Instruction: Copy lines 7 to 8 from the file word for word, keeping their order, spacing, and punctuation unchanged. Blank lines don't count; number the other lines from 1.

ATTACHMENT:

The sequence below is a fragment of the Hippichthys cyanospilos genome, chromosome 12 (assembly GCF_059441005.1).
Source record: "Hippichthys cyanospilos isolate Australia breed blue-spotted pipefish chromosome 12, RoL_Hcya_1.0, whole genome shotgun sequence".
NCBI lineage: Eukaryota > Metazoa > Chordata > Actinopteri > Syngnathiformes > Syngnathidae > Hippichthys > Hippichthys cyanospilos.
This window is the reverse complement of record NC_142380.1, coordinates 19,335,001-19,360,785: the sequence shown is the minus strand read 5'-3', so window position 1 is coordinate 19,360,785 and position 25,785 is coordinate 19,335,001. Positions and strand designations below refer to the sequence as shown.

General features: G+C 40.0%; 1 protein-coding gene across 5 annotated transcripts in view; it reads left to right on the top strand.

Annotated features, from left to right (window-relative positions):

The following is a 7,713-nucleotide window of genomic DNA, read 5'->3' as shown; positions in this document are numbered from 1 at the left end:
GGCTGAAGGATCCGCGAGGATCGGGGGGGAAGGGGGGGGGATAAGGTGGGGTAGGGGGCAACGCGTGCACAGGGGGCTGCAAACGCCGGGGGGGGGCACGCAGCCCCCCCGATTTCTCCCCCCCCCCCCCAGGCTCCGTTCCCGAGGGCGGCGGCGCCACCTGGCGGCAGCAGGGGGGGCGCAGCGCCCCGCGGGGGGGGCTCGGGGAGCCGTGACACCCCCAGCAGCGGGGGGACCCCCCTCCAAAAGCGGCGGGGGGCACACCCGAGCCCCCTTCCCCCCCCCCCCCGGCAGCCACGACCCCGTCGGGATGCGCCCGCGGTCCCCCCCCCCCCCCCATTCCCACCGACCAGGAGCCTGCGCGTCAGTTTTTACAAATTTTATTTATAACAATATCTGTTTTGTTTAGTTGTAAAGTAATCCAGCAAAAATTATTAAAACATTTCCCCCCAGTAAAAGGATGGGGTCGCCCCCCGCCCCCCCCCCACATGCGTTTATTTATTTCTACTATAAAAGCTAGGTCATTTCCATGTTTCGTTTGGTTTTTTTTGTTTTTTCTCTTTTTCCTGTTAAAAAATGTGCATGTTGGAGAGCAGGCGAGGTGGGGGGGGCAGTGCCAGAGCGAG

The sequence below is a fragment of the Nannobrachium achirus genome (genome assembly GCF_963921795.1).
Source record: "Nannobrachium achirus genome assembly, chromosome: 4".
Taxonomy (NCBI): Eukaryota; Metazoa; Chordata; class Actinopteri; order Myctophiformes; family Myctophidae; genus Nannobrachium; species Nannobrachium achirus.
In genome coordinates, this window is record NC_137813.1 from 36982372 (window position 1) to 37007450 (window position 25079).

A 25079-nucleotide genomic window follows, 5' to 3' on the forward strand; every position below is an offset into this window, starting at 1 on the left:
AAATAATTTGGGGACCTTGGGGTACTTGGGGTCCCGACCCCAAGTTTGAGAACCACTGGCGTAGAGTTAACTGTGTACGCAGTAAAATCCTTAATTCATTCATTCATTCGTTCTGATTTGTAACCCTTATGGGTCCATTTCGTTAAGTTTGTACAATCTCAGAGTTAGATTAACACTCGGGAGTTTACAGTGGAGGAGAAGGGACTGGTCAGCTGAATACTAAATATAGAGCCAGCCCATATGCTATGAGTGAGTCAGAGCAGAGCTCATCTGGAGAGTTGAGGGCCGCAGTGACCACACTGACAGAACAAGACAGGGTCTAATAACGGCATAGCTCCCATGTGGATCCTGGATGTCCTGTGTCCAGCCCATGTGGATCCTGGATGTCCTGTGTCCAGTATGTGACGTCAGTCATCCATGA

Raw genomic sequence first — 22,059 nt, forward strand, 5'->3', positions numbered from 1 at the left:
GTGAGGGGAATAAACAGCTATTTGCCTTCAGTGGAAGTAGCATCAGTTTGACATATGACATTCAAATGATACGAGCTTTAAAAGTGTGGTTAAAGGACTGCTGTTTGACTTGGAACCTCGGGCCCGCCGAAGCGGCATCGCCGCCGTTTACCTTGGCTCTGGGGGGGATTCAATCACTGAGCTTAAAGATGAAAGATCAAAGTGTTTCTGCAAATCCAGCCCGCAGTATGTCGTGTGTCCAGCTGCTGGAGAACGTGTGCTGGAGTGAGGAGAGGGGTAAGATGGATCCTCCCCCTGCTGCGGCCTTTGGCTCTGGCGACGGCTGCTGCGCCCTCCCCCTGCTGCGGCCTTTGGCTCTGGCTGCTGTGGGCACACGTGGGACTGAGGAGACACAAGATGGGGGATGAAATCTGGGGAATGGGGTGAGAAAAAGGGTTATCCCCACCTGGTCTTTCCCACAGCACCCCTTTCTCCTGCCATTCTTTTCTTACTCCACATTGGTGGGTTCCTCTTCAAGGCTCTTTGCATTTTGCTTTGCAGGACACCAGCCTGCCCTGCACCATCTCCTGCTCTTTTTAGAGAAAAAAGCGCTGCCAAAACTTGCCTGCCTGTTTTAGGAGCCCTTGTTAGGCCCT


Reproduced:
The following is a 7,713-nucleotide window of genomic DNA, read 5'->3' as shown; positions in this document are numbered from 1 at the left end:
GGCTGAAGGATCCGCGAGGATCGGGGGGGAAGGGGGGGGGATAAGGTGGGGTAGGGGGCAACGCGTGCACAGGGGGCTGCAAACGCCGGGGGGGGGCACGCAGCCCCCCCGATTTCTCCCCCCCCCCCCCAGGCTCCGTTCCCGAGGGCGGCGGCGCCACCTGGCGGCAGCAGGGGGGGCGCAGCGCCCCGCGGGGGGGGCTCGGGGAGCCGTGACACCCCCAGCAGCGGGGGGACCCCCCTCCAAAAGCGGCGGGGGGCACACCCGAGCCCCCTTCCCCCCCCCCCCCGGCAGCCACGACCCCGTCGGGATGCGCCCGCGGTCCCCCCCCCCCCCCCATTCCCACCGACCAGGAGCCTGCGCGTCAGTTTTTACAAATTTTATTTATAACAATATCTGTTTTGTTTAGTTGTAAAGTAATCCAGCAAAAATTATTAAAACATTTCCCCCCAGTAAAAGGATGGGGTCGCCCCCCGCCCCCCCCCCACATGCGTTTATTTATTTCTACTATAAAAGCTAGGTCATTTCCATGTTTCGTTTGGTTTTTTTTGTTTTTTCTCTTTTTCCTGTTAAAAAATGTGCATGTTGGAGAGCAGGCGAGGTGGGGGGGGCAGTGCCAGAGCGAG